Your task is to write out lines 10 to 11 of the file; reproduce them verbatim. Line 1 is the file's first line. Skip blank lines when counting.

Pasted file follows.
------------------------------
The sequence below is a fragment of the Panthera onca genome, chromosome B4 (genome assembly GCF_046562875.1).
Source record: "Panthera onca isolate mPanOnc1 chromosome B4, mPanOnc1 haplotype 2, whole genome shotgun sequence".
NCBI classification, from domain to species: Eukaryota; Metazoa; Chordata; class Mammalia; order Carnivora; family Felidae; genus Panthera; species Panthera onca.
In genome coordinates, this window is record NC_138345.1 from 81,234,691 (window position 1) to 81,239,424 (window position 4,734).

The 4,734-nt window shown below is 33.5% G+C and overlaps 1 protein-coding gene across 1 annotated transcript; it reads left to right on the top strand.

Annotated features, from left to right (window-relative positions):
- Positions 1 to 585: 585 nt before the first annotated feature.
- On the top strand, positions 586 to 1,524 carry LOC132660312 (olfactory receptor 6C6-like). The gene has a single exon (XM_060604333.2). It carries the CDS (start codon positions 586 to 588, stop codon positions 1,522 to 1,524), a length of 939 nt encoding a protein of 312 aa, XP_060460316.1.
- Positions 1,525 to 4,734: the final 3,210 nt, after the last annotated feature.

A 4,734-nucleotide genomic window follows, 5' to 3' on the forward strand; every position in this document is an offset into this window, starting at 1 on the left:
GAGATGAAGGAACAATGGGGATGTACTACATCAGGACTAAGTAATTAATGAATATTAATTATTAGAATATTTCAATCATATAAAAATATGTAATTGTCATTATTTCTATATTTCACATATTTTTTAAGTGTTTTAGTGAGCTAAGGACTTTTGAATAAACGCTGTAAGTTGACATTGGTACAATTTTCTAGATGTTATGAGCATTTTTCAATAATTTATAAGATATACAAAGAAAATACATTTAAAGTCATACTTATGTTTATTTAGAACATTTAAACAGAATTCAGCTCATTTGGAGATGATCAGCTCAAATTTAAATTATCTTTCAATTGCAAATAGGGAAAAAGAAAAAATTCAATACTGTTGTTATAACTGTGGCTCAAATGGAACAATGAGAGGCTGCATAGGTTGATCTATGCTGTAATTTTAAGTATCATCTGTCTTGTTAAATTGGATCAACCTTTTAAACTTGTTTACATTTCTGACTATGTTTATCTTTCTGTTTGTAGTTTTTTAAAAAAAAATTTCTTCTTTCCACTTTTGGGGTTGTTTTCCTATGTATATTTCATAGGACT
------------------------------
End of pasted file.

A 4,734-nucleotide genomic window follows, 5' to 3' on the forward strand; every position in this document is an offset into this window, starting at 1 on the left:
GAGATGAAGGAACAATGGGGATGTACTACATCAGGACTAAGTAATTAATGAATATTAATTATTAGAATATTTCAATCATATAAAAATATGTAATTGTCATTATTTCTATATTTCACATATTTTTTAAGTGTTTTAGTGAGCTAAGGACTTTTGAATAAACGCTGTAAGTTGACATTGGTACAATTTTCTAGATGTTATGAGCATTTTTCAATAATTTATAAGATATACAAAGAAAATACATTTAAAGTCATACTTATGTTTATTTAGAACATTTAAACAGAATTCAGCTCATTTGGAGATGATCAGCTCAAATTTAAATTATCTTTCAATTGCAAATAGGGAAAAAGAAAAAATTCAATACTGTTGTTATAACTGTGGCTCAAATGGAACAATGAGAGGCTGCATAGGTTGATCTATGCTGTAATTTTAAGTATCATCTGTCTTGTTAAATTGGATCAACCTTTTAAACTTGTTTACATTTCTGACTATGTTTATCTTTCTGTTTGTAGTTTTTTAAAAAAAAATTTCTTCTTTCCACTTTTGGGGTTGTTTTCCTATGTATATTTCATAGGACT